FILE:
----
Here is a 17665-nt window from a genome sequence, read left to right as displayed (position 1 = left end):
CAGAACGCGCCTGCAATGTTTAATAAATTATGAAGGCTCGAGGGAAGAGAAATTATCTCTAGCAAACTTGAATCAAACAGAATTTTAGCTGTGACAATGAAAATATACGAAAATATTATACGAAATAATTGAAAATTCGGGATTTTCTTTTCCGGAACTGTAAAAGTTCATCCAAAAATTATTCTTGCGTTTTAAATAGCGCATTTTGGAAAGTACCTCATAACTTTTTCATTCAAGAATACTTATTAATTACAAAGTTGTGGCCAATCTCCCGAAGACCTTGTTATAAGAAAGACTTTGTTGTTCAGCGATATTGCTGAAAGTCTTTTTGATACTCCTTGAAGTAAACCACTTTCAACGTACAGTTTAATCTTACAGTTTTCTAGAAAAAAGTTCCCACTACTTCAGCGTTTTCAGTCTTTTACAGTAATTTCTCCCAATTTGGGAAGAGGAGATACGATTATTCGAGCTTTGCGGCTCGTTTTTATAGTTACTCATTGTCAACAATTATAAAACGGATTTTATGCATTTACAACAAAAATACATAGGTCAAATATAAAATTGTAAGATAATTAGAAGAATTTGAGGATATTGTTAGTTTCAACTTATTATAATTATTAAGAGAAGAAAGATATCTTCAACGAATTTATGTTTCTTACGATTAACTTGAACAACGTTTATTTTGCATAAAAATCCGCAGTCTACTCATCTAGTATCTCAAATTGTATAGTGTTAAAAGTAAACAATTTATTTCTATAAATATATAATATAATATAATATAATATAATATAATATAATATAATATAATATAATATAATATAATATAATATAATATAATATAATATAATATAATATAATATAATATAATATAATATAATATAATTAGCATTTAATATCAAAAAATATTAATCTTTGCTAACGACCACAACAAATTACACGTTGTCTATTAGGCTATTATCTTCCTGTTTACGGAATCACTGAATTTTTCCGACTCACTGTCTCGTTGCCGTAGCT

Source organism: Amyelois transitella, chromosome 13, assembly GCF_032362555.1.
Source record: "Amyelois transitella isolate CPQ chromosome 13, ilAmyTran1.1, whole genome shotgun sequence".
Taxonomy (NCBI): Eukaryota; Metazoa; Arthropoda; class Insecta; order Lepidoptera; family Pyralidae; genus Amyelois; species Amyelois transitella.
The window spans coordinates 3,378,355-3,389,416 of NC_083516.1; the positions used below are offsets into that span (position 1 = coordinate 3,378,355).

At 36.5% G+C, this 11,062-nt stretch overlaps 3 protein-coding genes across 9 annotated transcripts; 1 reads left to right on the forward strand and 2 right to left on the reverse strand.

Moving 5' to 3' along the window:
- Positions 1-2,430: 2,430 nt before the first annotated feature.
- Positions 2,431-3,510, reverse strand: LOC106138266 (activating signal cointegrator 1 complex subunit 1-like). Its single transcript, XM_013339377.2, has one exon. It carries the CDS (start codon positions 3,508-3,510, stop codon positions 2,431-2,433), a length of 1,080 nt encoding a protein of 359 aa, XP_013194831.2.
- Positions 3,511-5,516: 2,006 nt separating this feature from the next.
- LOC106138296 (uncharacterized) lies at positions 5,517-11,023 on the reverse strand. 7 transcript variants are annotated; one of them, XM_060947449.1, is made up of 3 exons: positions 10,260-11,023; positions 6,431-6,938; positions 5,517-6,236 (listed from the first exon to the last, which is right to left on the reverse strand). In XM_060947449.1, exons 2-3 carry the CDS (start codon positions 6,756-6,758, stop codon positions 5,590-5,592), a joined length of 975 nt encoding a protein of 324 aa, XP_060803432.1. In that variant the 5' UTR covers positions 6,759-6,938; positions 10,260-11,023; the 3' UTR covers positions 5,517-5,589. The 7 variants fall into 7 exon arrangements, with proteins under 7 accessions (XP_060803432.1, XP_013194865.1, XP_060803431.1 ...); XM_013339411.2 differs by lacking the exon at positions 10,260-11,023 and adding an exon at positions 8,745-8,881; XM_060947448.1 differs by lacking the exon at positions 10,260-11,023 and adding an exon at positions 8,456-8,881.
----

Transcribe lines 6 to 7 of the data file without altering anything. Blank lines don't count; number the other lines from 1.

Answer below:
The window spans coordinates 3,378,355-3,389,416 of NC_083516.1; the positions used below are offsets into that span (position 1 = coordinate 3,378,355).

At 36.5% G+C, this 11,062-nt stretch overlaps 3 protein-coding genes across 9 annotated transcripts; 1 reads left to right on the forward strand and 2 right to left on the reverse strand.